Doñana National Park is safe – for now
Andalucian regional authorities strike temporary deal with Spanish government and pause voting on expanding irrigation area.
Nestled in the heart of southern Spain lies the breathtaking Doñana National Park, a UNESCO World Heritage Site since 1994. The site is a crucial stopover for millions of migratory birds every year, is home to most of the endangered Iberian lynx, and sprawling with fauna and flora. But, these wetlands face an existential threat from illegal water irrigation practices that wreak havoc on their delicate ecosystem.
In the last 30 years, water supplies have plummeted due to illegal water extraction for fruit and berry crops, and this is being exacerbated by the climate crisis.
Last year, Andalucía’s conservative-led regional government revealed its intentions to expand the irrigable land around Doñana by 800 hectares. By doing this, they would effectively legalize the wells that have already been illegally dug there by farmers.
According to experts, over 1,000 illegal wells have been dug near the park, with some farmers using powerful pumps to extract water from the wetlands. This causes significant damage to the area’s natural habitats, impacting plant and animal species alike.
A report issued earlier this year by Spain’s National Research Council highlighted a distressing statistic: 59% of Doñana’s large lakes had not reached full capacity since at least 2013. The report described the region as being in a “critical state.” For the past two years, the main permanent freshwater lagoon of Doñana has completely dried up in spring.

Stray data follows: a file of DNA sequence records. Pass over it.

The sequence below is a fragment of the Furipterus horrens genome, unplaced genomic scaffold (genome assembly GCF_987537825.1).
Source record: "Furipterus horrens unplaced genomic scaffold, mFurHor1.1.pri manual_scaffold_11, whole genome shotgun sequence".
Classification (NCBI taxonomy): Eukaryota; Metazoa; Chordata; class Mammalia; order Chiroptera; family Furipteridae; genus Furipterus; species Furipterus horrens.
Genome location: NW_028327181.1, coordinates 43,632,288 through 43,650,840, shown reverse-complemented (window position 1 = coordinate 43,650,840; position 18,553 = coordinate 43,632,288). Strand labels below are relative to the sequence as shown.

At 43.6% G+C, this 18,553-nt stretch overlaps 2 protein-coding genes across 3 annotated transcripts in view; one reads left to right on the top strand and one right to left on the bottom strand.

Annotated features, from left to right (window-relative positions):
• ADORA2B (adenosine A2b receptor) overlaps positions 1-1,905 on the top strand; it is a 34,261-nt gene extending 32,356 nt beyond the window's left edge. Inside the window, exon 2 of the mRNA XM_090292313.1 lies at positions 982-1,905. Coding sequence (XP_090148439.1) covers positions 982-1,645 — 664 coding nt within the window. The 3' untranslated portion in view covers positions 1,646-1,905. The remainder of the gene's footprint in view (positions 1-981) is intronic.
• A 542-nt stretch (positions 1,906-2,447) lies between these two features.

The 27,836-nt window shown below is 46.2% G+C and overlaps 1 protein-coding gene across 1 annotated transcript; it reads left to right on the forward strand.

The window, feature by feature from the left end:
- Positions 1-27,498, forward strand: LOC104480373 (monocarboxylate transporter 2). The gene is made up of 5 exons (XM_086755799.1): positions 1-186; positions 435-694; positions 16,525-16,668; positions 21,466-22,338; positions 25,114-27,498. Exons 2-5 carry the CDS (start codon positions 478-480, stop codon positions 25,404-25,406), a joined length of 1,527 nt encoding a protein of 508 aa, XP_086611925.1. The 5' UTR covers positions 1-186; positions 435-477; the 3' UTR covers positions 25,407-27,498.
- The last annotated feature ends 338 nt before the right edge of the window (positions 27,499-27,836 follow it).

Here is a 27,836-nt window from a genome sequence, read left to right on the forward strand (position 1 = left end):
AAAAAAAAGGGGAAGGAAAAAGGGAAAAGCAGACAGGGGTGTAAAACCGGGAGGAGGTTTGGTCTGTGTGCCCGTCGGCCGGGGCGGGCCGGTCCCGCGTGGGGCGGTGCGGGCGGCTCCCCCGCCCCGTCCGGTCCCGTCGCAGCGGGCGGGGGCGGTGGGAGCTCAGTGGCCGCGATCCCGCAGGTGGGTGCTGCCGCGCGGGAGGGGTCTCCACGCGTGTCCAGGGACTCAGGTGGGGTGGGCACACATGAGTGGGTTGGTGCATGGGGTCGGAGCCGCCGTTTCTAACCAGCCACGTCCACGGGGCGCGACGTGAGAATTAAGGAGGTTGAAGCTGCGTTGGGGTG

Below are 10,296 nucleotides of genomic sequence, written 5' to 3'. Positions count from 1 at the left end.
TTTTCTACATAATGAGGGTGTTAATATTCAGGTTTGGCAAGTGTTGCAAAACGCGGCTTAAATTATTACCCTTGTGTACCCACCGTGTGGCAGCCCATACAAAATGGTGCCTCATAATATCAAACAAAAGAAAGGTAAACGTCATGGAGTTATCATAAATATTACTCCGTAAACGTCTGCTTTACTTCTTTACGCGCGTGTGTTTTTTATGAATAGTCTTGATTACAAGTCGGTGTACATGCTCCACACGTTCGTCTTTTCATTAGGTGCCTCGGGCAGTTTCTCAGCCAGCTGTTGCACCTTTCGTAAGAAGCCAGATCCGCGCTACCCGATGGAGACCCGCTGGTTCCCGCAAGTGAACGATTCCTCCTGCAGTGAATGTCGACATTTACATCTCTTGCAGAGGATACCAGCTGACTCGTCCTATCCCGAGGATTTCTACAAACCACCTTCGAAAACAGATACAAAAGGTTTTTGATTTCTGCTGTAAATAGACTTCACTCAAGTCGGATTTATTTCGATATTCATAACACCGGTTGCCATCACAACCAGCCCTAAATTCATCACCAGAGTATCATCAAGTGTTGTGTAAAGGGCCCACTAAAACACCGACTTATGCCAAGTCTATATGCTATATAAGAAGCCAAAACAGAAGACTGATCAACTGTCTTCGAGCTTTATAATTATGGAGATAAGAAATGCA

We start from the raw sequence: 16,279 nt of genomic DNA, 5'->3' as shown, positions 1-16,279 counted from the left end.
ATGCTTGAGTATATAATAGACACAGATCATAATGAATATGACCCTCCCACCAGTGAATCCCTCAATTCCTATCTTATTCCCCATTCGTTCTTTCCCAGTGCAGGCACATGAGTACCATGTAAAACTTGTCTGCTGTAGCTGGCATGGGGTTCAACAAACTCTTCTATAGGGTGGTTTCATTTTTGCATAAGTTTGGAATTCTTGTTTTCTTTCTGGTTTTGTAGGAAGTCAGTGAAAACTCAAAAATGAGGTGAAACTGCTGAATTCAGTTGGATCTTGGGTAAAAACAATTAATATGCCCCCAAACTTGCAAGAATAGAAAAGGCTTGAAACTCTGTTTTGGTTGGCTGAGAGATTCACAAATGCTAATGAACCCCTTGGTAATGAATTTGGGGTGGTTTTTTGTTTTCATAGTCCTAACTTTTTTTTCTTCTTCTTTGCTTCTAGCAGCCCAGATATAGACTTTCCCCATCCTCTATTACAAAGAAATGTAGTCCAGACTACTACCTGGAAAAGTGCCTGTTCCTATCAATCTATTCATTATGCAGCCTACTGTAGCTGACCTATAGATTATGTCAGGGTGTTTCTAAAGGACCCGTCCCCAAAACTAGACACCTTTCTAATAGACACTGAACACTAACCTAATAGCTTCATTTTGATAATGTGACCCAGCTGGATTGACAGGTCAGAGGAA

Our Partner in Spain, SEO/BirdLife has been fiercely campaigning alongside other environmental groups to stop the destructive plans of the Andalucian government.
On the 3rd of October, Andalucia’s regional president, Juan Manuel Moreno, announced that an upcoming vote on the plans to increase the amount of irrigable land around Doñana is temporarily suspended, and could be taken off the table completely. This depends on the government’s approval of a 350 million euro investment in “economic and social development plans” in the county where Doñana is.
Asunción Ruiz, Executive Director of SEO/BirdLife, comments: “This is great news. We cannot go against science, violate established international commitments towards environmental legislation, and ignore the citizens calling for the protection of Doñana. Doñana is going extinct, and the approval of this law would have been a death blow for this wetland. Common sense has prevailed and we hope the regional authorities and the government will cooperate to find science-based solutions for Doñana. This means we need a plan that supports sustainable agricultural developments in line with the green transition, the regenerative hydrology, adaptation to climate change, and the conservation of nature, and social justice.”
picture: Yves Adams
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The beautiful Doñana National Park, located in the south of Spain, is under threat from, among others, illegal water irrigation practices. This park, declared a UNESCO World Heritage Site in 1994, is home to an incredible array of plant and animal species, many of which are at risk of extinction. Unfortunately, the use of water illegally extracted from the already overexploited park’s aquifers is causing significant damage to the delicate ecosystem.
Fishes, snails, plants, subterranean salamanders and more, the Mediterranean Basin Hotspot is globally important for its freshwater biodiversity. This vital habitat is of course vital for human life too, and as the demand for water increases, so can pressures on biodiversity.
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